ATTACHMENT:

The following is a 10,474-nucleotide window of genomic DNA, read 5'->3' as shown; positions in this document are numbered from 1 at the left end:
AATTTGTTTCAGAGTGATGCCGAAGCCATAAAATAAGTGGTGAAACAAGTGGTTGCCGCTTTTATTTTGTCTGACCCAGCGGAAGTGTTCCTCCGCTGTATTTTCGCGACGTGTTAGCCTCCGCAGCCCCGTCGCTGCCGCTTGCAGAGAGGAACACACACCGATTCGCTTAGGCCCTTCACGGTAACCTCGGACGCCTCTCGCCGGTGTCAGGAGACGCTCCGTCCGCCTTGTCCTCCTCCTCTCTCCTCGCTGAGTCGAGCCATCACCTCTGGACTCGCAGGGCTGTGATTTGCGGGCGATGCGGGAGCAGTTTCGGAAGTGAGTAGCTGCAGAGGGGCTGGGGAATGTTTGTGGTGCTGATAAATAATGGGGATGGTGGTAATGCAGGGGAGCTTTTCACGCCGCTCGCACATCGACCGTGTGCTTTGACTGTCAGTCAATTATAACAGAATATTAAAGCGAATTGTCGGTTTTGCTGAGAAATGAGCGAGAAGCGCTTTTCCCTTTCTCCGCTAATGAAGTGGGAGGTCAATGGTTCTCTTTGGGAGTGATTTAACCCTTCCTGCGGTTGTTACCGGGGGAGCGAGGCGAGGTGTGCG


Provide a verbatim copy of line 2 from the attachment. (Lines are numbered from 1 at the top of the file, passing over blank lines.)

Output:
AATTTGTTTCAGAGTGATGCCGAAGCCATAAAATAAGTGGTGAAACAAGTGGTTGCCGCTTTTATTTTGTCTGACCCAGCGGAAGTGTTCCTCCGCTGTATTTTCGCGACGTGTTAGCCTCCGCAGCCCCGTCGCTGCCGCTTGCAGAGAGGAACACACACCGATTCGCTTAGGCCCTTCACGGTAACCTCGGACGCCTCTCGCCGGTGTCAGGAGACGCTCCGTCCGCCTTGTCCTCCTCCTCTCTCCTCGCTGAGTCGAGCCATCACCTCTGGACTCGCAGGGCTGTGATTTGCGGGCGATGCGGGAGCAGTTTCGGAAGTGAGTAGCTGCAGAGGGGCTGGGGAATGTTTGTGGTGCTGATAAATAATGGGGATGGTGGTAATGCAGGGGAGCTTTTCACGCCGCTCGCACATCGACCGTGTGCTTTGACTGTCAGTCAATTATAACAGAATATTAAAGCGAATTGTCGGTTTTGCTGAGAAATGAGCGAGAAGCGCTTTTCCCTTTCTCCGCTAATGAAGTGGGAGGTCAATGGTTCTCTTTGGGAGTGATTTAACCCTTCCTGCGGTTGTTACCGGGGGAGCGAGGCGAGGTGTGCG